juntos or juntas

  • Karlaina

    Senior Member
    English, United States
    Perhaps I am misunderstanding, but in the WR dictionary, it seems to say that the word is used adverbially with verbs like vivir, estudiar and trabajar.

    Would you say, "Nosotras vivimos/estudiamos/trabajamos juntos" or "Nosotras
    vivimos/estudiamos/trabajamos junt
    as"??
     

    slazenger14

    Senior Member
    Nosotros vivimos juntos.
    Nosotras vivimos juntas.

    Pocket Oxford Spanish Dictionary © 2005 Oxford University Press:
    junto -ta adjetivo
      1. (unido, reunido) together;
        nunca había visto tanto dinero ~/tanta gente junta I'd never seen so much money/so many people in one place
      1. (pl) (cercanos, contiguos) together;
        están demasiado ~s they're too close together;
        bailaban muy ~s they were dancing very close.
      junto,-a
      I adjetivo
      1 (reunido, acompañado, a un tiempo) together: vivimos juntos, we live together
      todos juntos, all together
      2 (próximos) tiene los ojos muy juntos, his eyes are very close together
      dos mesas juntas, two tables side by side
      II adverbio junto
      1 (cerca de) junto a, next to
      2 (en colaboración con, además de) junto con, together with

    1. (como adv)
      1. ‹estudiar/trabajar/vivir› together
      1. ‹llegar/saltar› at the same time;
        ¡ahora todos ~s! all together now!

    1. (en locs) junto a next to;
      junto con (together) with
     
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    Akhemix

    New Member
    Peruvian Spanish
    Buenas, consulté en el diccionario de la RAE (Real Academia Española) y encontré que
    Junto(a) es un adjetivo, por lo cual varia según el género del sujeto.
    Ahora bien, en su forma de adverbio es "juntamente", la cual no variaría pues depende del verbo.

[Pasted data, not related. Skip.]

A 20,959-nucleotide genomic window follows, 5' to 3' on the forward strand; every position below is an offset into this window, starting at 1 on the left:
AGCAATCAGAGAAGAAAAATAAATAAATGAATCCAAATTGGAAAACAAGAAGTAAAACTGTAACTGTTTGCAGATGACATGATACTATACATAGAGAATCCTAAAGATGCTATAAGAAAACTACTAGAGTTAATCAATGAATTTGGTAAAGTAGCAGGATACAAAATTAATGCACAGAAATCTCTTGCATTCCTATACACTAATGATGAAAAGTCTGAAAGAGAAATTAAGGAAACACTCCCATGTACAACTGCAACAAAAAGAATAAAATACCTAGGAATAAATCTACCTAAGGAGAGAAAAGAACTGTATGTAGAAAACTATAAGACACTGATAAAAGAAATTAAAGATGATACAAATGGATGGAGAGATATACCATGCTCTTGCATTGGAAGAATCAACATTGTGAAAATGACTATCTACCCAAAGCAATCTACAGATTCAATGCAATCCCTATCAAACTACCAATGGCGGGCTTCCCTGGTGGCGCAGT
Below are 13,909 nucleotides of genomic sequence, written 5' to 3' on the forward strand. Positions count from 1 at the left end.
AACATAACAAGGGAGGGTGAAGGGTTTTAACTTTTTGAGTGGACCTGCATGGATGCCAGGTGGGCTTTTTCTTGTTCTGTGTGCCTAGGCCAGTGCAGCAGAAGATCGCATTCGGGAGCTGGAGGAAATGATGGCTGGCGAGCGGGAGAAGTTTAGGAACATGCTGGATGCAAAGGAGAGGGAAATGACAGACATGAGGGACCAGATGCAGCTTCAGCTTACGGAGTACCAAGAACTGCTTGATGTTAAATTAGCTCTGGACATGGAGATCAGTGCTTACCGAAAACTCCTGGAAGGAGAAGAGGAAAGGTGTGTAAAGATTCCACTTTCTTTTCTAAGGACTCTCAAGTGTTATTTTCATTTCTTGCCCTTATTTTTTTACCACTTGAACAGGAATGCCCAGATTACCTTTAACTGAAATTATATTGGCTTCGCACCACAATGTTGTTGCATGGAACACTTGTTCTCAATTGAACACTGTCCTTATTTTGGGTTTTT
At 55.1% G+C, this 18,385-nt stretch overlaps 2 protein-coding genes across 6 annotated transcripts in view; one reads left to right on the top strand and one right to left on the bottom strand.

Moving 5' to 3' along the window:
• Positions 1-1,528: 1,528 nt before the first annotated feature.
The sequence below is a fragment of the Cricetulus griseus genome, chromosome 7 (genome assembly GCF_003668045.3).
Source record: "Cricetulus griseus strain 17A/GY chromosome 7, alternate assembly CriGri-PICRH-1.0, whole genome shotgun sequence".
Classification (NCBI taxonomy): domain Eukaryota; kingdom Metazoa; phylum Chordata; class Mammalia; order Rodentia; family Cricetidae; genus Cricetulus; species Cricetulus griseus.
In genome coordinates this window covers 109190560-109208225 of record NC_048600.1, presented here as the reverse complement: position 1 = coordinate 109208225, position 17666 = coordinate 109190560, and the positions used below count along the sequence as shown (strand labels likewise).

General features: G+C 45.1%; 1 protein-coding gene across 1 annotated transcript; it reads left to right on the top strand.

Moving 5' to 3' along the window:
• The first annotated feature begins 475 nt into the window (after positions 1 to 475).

Espero que te ayude en algo, no soy un especialista en letras pero encuentro interesante el asunto.

    ------------

    Recuerda que en el español para formar adverbios a partir de un adjetivo se le agrega el sufijo "-mente".

    Adjetivo > Adverbio

    Fácil > Fácilmente
    Difícil > Difícilmente
    Junto(a) > Juntamente
     
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    Karlaina

    Senior Member
    English, United States
    Gracias por sus respuestas... I guess it just seems like the word "juntos/as" is describing how something was done....

    With vivir, for example, the use is supposed to be adverbial (invariable), yet the form changes according to gender, as you have established. (Nosotras vivimos juntas.)

    :confused: What am I missing here? (Sorry that I'm having a hard time understanding this... I appreciate your patience.)
     

    XiaoRoel

    Senior Member
    galego, español
    Nosotros puede ser un conjunto de seres de género masculino sólo, o bien un conjunto de seres de ambos sexos, pero en cualquiera de los dos casos se usa el adjetivo en masculino y plural (juntos) concertando con nosotros.
    Nosotras es un conjunto de seres de género femenino solamente y el adjetivo (juntas) concuerda con nosotras en femenino y plural.
    En ambientes escolares (hace unos años) se usa in comandita, un latinismo jocoso que no hace referencia al género: vivimos in comandita.
     

    Forero

    Senior Member
    Gracias por sus respuestas... I guess it just seems like the word "juntos/as" is describing how something was done....

    With vivir, for example, the use is supposed to be adverbial (invariable), yet the form changes according to gender, as you have established. (Nosotras vivimos juntas.)

    :confused: What am I missing here? (Sorry that I'm having a hard time understanding this... I appreciate your patience.)
    Hi, Karlaina.

    It is hard to tell an adjective from an adverb in English, since the form does not change, but perhaps I can help you see how junto = together can be an adjective.